As far as I know there have been two anti-ISIS demonstrations in London with attendances in the low hundreds, I have linked to reports about them below.

  1. Anti ISIS protest (well anti Saudi really)
  2. Kurdish Anti ISIS protest

The current crisis in Gaza has resulted in approximately 1,500 deaths at the time of writing. Despite several shaky, short lived cease-fires hamas continue to fire rockets into Israel ans Israel continues to bombard Gaza.

The “Pro-Palestine / Anti Israel” demonstration in London apparently put 45,000 people on the streets. As I have said above I think most of these people are genuainely concerned to save lives and believe that basically Israel is in the wrong, but the decent, humanity of those involved is being used and abused by Islamists with a very different agenda.

Israel is increasing being portrayed as “fascists”, “Nazis“, and of course “baby-killers” and the words genocide and holocaust are also being bandied about.

Typical of this is illustrated by a twitter exchange I had with Yvonne Ridley. She had repeatedly called what the Israelis were doing a genocide and said it had to be stopped before it became a holocaust. So I responded, pointing out some statistics.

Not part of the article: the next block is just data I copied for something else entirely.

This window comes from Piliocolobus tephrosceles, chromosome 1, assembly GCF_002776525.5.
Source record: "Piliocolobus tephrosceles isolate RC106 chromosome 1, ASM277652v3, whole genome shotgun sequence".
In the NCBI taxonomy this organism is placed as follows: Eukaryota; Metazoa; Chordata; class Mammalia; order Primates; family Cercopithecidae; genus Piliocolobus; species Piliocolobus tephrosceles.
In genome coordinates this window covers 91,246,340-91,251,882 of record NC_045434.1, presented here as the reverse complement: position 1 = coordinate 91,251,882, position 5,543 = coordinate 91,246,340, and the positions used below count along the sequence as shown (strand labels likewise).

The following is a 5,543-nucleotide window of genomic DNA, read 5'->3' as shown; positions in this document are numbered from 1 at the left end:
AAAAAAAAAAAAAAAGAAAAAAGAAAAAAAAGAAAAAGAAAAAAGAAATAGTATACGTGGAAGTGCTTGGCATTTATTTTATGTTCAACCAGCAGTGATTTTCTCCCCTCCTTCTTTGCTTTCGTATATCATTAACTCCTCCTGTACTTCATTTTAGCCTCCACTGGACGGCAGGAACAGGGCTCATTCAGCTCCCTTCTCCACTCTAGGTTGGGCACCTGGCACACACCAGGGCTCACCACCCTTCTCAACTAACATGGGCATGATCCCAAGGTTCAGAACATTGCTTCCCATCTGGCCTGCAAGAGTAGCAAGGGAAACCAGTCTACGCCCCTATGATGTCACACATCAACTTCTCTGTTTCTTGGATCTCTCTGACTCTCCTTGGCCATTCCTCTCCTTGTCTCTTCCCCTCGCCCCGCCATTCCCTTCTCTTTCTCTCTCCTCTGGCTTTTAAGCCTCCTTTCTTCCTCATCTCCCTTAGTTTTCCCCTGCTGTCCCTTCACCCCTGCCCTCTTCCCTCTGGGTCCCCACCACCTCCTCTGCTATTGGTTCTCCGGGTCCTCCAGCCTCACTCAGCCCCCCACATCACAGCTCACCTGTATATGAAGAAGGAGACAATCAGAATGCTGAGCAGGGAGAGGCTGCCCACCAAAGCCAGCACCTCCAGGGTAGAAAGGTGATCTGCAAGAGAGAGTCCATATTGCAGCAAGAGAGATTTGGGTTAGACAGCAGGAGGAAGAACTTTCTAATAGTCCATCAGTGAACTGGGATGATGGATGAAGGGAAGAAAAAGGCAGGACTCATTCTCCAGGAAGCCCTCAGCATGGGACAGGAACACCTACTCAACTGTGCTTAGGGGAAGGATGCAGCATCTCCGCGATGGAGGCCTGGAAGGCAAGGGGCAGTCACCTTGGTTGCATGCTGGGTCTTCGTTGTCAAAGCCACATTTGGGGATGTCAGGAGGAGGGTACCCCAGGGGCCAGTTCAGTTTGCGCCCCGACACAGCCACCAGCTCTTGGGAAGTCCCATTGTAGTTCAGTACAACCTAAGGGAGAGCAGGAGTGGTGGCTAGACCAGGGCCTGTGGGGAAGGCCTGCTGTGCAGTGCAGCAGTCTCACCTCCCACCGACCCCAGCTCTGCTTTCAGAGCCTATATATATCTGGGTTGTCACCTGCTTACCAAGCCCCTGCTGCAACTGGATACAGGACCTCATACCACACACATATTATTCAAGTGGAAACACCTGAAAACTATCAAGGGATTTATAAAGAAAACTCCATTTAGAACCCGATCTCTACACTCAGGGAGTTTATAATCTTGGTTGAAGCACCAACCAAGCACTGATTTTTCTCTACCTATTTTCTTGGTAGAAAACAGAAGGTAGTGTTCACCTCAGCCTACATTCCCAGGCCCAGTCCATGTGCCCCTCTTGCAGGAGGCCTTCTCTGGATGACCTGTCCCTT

• Rwanda – 1 million were killed – 70% of the Tutsi population.
  • Nazi Germany – 6 million jews were killed – 60% of the European jewish population.
  • Gaza – 1,500 killed – 0.08% of the population

Yvonne asked what figure would constitute genocide for me. I said a lot more than 1,500 what figure would she suggest. She the changed tack somewhat and said that what the Israelis were doing was like a “9/11″ every day. I pointed out that “9/11″ killed 2,600+ in one day and so far Israel had killed less that 2,000 in a month.

If you want you can read the twitter exchange with Yvonne Ridley here.

It’s worth looking at that last point again.

The 9/11 terrorists managed to kill 2,600 people in one day with a couple of civil aircraft. Israel is, as we are constantly told, “a nuclear power with a huge modern army and airforce”. yet in three weeks of almost constant air raids they have killed 1,500 people. But we are expected to believe that this is a deliberate genocide?

The truth is Hamas are an Islamist organisation, in the same vein as ISIS, Boko-Haram, and the Taliban, and they are exploiting, and prolonging the suffering of the palestinians they claim to be protecting. This shouldn’t surprise us, its what Islamists do.

  • They exploit democracy in order to destroy it and impose Theocracy
  • They exploit liberalism to impose illiberal customs
  • They hide behind human rights legislation while trying to destoy human rights